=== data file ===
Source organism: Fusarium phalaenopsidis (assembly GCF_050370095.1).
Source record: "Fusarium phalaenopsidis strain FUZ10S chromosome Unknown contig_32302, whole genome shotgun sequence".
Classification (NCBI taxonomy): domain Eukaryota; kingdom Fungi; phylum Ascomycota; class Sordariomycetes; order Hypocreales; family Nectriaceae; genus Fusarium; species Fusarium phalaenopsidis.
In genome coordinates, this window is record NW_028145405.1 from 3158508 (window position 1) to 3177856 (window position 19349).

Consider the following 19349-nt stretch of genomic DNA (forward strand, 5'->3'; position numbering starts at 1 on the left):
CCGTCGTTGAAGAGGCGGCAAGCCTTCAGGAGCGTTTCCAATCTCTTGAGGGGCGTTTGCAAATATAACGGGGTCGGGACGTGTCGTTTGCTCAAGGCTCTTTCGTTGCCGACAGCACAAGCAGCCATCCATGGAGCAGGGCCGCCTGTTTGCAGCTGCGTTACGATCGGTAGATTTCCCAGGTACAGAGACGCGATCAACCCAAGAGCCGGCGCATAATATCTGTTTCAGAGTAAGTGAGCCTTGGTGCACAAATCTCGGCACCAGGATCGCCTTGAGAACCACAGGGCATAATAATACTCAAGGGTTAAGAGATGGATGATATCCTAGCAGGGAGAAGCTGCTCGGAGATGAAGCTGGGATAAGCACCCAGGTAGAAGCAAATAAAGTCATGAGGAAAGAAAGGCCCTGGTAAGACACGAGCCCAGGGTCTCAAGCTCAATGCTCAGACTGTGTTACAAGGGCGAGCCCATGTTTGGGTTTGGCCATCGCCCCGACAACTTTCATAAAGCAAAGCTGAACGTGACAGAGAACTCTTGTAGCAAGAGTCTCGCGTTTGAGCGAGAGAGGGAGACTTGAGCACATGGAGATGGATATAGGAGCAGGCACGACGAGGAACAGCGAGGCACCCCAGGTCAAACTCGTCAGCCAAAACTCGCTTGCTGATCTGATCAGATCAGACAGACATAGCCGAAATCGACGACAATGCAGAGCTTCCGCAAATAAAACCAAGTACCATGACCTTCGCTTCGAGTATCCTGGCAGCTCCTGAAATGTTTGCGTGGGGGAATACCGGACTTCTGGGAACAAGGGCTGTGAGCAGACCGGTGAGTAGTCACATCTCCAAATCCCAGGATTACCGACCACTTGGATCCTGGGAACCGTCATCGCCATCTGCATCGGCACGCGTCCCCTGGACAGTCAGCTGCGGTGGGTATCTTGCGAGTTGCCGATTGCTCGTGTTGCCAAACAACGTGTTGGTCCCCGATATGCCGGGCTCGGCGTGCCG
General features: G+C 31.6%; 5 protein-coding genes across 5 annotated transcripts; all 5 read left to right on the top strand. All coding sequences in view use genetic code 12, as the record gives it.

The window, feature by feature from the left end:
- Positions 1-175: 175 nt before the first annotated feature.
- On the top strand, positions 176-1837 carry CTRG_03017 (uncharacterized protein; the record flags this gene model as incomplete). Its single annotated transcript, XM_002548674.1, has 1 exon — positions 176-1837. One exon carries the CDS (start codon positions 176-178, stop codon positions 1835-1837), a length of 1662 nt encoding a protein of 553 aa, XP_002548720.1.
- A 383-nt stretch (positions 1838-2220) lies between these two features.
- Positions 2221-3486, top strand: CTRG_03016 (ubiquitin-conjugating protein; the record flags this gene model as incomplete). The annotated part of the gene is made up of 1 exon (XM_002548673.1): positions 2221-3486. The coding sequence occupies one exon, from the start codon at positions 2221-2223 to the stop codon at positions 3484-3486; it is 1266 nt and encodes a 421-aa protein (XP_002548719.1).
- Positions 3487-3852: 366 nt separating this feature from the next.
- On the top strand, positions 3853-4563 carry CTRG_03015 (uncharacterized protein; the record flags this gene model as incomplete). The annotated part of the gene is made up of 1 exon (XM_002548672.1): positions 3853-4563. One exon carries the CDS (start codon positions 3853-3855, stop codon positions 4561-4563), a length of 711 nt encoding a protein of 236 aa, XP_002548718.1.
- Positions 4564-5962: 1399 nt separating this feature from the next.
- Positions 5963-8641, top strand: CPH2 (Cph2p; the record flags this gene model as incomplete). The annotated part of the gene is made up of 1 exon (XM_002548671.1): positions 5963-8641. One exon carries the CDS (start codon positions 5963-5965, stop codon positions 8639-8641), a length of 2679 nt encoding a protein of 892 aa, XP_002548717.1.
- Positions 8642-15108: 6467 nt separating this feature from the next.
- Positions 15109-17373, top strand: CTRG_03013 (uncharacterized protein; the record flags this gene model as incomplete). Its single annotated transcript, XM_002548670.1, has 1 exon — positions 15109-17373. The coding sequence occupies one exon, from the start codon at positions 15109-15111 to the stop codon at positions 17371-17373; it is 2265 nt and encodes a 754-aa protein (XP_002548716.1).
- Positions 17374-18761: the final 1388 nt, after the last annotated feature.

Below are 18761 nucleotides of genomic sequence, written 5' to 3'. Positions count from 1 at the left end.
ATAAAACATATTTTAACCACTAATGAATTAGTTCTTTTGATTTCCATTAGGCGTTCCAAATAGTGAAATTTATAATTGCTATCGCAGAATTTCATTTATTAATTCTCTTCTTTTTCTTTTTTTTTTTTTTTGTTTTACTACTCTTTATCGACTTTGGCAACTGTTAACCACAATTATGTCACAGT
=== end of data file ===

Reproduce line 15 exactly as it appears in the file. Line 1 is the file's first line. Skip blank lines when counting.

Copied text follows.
- Positions 4564-5962: 1399 nt separating this feature from the next.